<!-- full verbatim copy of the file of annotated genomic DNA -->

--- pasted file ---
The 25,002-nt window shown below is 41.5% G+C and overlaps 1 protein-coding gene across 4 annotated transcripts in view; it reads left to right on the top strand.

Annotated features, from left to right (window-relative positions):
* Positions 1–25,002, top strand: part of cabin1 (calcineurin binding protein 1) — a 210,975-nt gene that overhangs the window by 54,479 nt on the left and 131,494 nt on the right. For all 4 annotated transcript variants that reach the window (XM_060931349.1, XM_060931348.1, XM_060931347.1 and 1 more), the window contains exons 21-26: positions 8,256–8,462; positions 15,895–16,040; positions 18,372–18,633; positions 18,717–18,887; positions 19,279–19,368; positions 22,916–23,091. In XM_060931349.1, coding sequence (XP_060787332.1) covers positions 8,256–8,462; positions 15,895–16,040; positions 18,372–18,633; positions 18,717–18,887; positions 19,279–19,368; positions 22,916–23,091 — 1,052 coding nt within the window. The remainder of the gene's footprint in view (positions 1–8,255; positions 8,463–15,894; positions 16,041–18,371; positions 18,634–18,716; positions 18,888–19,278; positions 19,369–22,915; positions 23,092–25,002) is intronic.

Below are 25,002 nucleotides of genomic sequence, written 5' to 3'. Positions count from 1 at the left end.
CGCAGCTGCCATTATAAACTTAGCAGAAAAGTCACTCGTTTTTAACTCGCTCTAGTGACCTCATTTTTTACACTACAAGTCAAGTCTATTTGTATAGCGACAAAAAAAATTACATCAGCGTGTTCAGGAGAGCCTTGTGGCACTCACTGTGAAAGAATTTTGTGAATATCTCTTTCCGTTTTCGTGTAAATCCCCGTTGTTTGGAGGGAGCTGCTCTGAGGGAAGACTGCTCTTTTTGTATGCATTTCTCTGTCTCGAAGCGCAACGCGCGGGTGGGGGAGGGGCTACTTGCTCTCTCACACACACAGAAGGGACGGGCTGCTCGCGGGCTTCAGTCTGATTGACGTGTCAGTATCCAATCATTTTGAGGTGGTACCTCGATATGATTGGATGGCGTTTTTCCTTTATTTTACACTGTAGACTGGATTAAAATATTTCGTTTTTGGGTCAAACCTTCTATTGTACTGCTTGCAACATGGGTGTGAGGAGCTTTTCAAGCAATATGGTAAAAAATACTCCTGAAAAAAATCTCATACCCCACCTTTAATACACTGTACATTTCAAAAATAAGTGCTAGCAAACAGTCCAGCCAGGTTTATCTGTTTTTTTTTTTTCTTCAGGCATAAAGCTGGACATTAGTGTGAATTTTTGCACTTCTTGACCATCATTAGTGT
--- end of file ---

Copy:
The 25,002-nt window shown below is 41.5% G+C and overlaps 1 protein-coding gene across 4 annotated transcripts in view; it reads left to right on the top strand.

Annotated features, from left to right (window-relative positions):
* Positions 1–25,002, top strand: part of cabin1 (calcineurin binding protein 1) — a 210,975-nt gene that overhangs the window by 54,479 nt on the left and 131,494 nt on the right. For all 4 annotated transcript variants that reach the window (XM_060931349.1, XM_060931348.1, XM_060931347.1 and 1 more), the window contains exons 21-26: positions 8,256–8,462; positions 15,895–16,040; positions 18,372–18,633; positions 18,717–18,887; positions 19,279–19,368; positions 22,916–23,091. In XM_060931349.1, coding sequence (XP_060787332.1) covers positions 8,256–8,462; positions 15,895–16,040; positions 18,372–18,633; positions 18,717–18,887; positions 19,279–19,368; positions 22,916–23,091 — 1,052 coding nt within the window. The remainder of the gene's footprint in view (positions 1–8,255; positions 8,463–15,894; positions 16,041–18,371; positions 18,634–18,716; positions 18,888–19,278; positions 19,369–22,915; positions 23,092–25,002) is intronic.

Below are 25,002 nucleotides of genomic sequence, written 5' to 3'. Positions count from 1 at the left end.
CGCAGCTGCCATTATAAACTTAGCAGAAAAGTCACTCGTTTTTAACTCGCTCTAGTGACCTCATTTTTTACACTACAAGTCAAGTCTATTTGTATAGCGACAAAAAAAATTACATCAGCGTGTTCAGGAGAGCCTTGTGGCACTCACTGTGAAAGAATTTTGTGAATATCTCTTTCCGTTTTCGTGTAAATCCCCGTTGTTTGGAGGGAGCTGCTCTGAGGGAAGACTGCTCTTTTTGTATGCATTTCTCTGTCTCGAAGCGCAACGCGCGGGTGGGGGAGGGGCTACTTGCTCTCTCACACACACAGAAGGGACGGGCTGCTCGCGGGCTTCAGTCTGATTGACGTGTCAGTATCCAATCATTTTGAGGTGGTACCTCGATATGATTGGATGGCGTTTTTCCTTTATTTTACACTGTAGACTGGATTAAAATATTTCGTTTTTGGGTCAAACCTTCTATTGTACTGCTTGCAACATGGGTGTGAGGAGCTTTTCAAGCAATATGGTAAAAAATACTCCTGAAAAAAATCTCATACCCCACCTTTAATACACTGTACATTTCAAAAATAAGTGCTAGCAAACAGTCCAGCCAGGTTTATCTGTTTTTTTTTTTTCTTCAGGCATAAAGCTGGACATTAGTGTGAATTTTTGCACTTCTTGACCATCATTAGTGT